Go all the way back to Bernie’s original announcement speech, and it becomes clear that, while he always intended to fight for every vote, he never really expected things to come as far as they have.  It was an experiment, and like any good experiment, there are things to learn regardless of what result you get.  He’s run a real campaign, and he’s taken advantage of all of the support that has come to him over the past year, and while winning was always a goal, I don’t think it was ever the primary one.

As I see it, the ultimate goal of this campaign was the political revolution.  He wanted to bring about a change in the national debate on issues like financial regulation, extreme income disparity, and the inherent anti-democratic nature of a election system that relies on a wealthy minority of the citizenry for funding.  And to that end, I think he’s succeeded beyond his greatest hopes.  He acted as a beacon, and he gathered an enormous and passionate movement dedicated to solving those problems.

As much as I hate to say it, I think the time has come to start asking ourselves, “What happens to this movement once the campaign that created it is over?”   It’s a tough question, but an important one, and it will define the nature of the American Left moving forward.  Clinton supporters and surrogates, along with most of the DNC establishment, want nothing more than to dance in the ashes of this revolution.  Are we going to let that happen?  Or are we going to make sure there are still plenty of live coals smoldering underneath when they try?

Primaries Get Weird and Ugly in NY

Clinton-Sanders NY

Among the multitude of new developments since I temporarily dropped off the planet, the two Presidential Primary elections have probably been the most bizarre and potentially significant.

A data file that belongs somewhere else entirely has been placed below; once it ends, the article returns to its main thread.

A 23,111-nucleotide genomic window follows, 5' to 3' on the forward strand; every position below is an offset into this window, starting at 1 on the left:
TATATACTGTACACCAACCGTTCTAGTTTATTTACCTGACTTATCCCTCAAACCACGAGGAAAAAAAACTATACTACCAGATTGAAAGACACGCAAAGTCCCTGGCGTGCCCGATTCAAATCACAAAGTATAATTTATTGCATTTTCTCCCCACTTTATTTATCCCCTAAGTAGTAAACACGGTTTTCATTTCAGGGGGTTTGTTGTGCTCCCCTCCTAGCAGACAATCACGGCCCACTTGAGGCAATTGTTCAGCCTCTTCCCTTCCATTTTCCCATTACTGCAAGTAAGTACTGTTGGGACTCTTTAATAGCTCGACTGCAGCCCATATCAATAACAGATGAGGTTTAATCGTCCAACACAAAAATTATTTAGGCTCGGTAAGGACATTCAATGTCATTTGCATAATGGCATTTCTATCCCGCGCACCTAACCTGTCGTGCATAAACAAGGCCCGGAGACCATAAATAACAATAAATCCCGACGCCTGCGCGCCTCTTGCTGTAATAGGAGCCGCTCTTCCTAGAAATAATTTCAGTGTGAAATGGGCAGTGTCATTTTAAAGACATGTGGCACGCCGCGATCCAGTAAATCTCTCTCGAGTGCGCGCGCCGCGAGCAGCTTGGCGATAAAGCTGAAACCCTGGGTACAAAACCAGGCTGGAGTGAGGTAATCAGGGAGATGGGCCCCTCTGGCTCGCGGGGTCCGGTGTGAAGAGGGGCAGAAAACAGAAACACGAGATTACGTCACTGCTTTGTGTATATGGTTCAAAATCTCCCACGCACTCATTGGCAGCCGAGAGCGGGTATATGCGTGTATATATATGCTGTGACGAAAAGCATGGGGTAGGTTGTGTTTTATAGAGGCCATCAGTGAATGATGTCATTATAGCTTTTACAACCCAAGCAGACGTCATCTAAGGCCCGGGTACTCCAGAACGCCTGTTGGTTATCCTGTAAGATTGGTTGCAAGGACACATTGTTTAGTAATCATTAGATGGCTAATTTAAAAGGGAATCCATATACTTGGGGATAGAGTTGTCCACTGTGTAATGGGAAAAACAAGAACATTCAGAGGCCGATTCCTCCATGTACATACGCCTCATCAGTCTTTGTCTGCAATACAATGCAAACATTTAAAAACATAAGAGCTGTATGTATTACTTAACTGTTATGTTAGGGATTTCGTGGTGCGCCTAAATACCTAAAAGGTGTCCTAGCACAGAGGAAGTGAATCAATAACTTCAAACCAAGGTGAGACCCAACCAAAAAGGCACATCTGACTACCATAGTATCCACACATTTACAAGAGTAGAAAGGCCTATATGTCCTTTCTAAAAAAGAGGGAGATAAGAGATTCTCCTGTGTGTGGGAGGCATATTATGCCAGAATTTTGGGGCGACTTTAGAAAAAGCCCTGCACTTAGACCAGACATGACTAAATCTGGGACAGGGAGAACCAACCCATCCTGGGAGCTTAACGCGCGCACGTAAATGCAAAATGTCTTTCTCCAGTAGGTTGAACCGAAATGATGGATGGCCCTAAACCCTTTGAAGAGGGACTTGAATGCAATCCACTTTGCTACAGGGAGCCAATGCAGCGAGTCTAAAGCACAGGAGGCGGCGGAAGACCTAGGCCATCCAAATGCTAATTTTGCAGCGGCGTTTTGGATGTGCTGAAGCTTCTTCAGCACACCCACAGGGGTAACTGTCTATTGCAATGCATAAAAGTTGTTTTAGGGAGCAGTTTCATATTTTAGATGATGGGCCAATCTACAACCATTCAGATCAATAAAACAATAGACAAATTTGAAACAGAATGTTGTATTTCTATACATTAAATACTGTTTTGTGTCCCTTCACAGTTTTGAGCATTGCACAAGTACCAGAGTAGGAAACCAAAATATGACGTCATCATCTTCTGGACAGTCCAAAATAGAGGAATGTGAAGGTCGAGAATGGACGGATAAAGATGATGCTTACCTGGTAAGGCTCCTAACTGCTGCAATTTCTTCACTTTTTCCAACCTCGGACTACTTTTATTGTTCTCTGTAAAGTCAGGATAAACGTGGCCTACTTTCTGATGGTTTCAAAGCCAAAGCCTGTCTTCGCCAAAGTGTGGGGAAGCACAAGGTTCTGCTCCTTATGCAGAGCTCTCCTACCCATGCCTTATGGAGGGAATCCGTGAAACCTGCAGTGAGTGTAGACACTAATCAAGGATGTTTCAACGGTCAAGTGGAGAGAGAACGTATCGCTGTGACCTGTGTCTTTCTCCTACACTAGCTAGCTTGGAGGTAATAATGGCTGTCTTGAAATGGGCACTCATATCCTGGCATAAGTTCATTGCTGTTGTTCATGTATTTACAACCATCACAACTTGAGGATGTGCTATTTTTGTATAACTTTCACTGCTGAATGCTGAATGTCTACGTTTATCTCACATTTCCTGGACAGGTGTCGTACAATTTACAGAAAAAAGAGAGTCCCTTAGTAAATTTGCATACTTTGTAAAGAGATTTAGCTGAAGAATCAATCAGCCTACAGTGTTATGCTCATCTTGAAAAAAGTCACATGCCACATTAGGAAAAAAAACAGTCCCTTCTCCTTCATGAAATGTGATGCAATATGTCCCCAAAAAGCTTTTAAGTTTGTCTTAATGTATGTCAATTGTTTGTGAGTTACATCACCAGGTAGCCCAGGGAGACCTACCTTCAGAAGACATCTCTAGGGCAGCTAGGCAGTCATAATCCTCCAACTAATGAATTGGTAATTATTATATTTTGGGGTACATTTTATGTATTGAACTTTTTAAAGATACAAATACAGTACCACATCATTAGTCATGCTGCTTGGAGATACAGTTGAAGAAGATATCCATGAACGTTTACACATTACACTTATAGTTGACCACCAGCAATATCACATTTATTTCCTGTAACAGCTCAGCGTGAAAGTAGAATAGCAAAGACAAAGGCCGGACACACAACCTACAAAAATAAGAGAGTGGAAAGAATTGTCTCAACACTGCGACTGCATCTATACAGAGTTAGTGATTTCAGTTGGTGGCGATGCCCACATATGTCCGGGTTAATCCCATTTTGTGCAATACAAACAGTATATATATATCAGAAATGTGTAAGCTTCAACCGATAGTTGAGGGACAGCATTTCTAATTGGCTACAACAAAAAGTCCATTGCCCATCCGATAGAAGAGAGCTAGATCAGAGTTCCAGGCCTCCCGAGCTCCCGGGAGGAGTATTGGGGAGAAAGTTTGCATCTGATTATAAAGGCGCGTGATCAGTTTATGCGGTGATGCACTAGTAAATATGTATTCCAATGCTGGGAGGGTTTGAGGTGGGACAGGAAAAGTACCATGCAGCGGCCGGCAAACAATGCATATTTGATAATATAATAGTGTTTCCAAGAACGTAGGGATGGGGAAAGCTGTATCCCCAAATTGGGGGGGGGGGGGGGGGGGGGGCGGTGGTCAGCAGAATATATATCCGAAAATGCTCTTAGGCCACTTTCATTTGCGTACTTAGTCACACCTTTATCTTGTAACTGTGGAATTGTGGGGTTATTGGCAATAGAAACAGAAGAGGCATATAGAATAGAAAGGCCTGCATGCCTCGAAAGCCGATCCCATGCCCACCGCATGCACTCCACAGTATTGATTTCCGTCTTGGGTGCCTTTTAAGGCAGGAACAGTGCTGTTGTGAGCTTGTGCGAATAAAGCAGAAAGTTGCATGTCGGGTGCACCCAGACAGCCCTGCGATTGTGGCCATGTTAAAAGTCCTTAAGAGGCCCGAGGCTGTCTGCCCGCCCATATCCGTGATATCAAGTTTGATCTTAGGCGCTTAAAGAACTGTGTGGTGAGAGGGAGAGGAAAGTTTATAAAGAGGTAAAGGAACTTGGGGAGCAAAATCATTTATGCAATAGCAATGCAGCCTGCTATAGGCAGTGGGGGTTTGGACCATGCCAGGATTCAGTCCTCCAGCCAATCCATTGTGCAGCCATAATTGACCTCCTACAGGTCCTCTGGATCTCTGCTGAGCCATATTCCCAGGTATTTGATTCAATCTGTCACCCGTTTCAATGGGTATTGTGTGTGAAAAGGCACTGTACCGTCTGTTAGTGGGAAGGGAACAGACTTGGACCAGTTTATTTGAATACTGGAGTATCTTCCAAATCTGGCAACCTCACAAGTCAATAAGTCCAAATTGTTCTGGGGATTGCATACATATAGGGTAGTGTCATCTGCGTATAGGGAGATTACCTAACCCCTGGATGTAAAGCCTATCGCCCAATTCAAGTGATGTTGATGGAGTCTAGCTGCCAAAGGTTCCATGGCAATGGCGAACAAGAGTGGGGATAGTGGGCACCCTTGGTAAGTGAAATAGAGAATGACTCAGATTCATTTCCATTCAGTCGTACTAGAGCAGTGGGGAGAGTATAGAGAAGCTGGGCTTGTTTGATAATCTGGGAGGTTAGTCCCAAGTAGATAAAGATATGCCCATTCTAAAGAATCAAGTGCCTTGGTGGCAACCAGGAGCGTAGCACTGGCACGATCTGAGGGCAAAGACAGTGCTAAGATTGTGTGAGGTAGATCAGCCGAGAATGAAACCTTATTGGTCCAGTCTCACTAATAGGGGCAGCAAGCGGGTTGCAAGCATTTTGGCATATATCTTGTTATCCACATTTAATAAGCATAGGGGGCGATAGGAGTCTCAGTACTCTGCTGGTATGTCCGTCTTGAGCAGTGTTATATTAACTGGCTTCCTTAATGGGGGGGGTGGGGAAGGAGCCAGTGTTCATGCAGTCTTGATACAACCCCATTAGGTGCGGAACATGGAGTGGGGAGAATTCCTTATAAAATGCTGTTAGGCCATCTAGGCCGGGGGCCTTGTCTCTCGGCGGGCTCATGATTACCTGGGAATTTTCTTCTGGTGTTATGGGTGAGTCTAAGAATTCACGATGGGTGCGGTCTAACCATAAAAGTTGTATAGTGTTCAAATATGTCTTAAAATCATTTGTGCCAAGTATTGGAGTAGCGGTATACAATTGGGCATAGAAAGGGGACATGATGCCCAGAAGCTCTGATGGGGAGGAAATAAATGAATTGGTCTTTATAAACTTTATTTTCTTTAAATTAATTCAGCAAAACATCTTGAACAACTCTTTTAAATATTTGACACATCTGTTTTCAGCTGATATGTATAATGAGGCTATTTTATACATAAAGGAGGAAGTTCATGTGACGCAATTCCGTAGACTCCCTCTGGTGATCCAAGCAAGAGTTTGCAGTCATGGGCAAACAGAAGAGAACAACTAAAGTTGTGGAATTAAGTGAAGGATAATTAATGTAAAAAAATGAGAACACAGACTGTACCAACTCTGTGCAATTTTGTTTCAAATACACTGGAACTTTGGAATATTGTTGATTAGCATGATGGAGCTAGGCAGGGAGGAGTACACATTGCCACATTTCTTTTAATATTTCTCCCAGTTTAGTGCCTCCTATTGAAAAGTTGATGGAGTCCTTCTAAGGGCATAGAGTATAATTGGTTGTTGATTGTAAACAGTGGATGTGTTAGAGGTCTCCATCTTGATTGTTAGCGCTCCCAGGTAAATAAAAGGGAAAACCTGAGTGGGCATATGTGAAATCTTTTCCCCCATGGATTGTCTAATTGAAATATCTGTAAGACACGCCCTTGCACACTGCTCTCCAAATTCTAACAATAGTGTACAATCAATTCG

On one hand, the Republican race would have been a nightmare even without the Trump factor, but with him involved, it has resembled nothing so much as a train wreck into a dumpster fire.  Fucking seriously.  Ted Cruz is by far the more knowledgeable of the two leading candidates, and he is a theocratic psychopath who thinks he is anointed by God to lead the country into the End Times.  Or, he’s some kind of radioactive garbage monster in an ill-fitting human-esque skin suit, intent on steering the species to certain destruction…

I’m not even getting into Trump.  The man gets more media coverage than everyone else in the field combined.  It is enough for anyone’s good, times about 1000.

The Democratic race has been much more significant, but it hasn’t had the same circus sideshow tone, so the media has tended to keep the coverage to a minimum.  The last couple of weeks leading up to the New York primary have been a bit more intense, if only because the action is happening close to home for most national news outfits.  The Clinton camp has also been tapping a couple of choice sources to do some of their dirty work (more on that later), or at the very least taking advantage of clearly shoddy journalism to make Bernie look inept.

The primary is already underway, so I’m just throwing out some decidedly non-rigorous opinions, and on a subject where there are already far too many flying around.  Enjoy!

Any of my previous econ posts should make it clear that I’m a Bernie Sanders supporter, but I try to base my opinions on facts rather than rhetoric or propaganda.  That said, I don’t have a perfect bullshit filter, so feel free to tell my if/why I’m an idiot, especially if you have some credible sources to back you up.

Basically, this state is a monster, and I think this is Hillary’s last big push to shut Bernie down.  Her campaign seemed to be ceding ground for the last month or so, content to lose states she was likely to lose anyway, and instead concentrate on fortifying her senatorial home turf.  California is an even bigger monster, but she doesn’t have as many natural advantages there, so like any good strategic operation, her campaign is picking it’s battles carefully.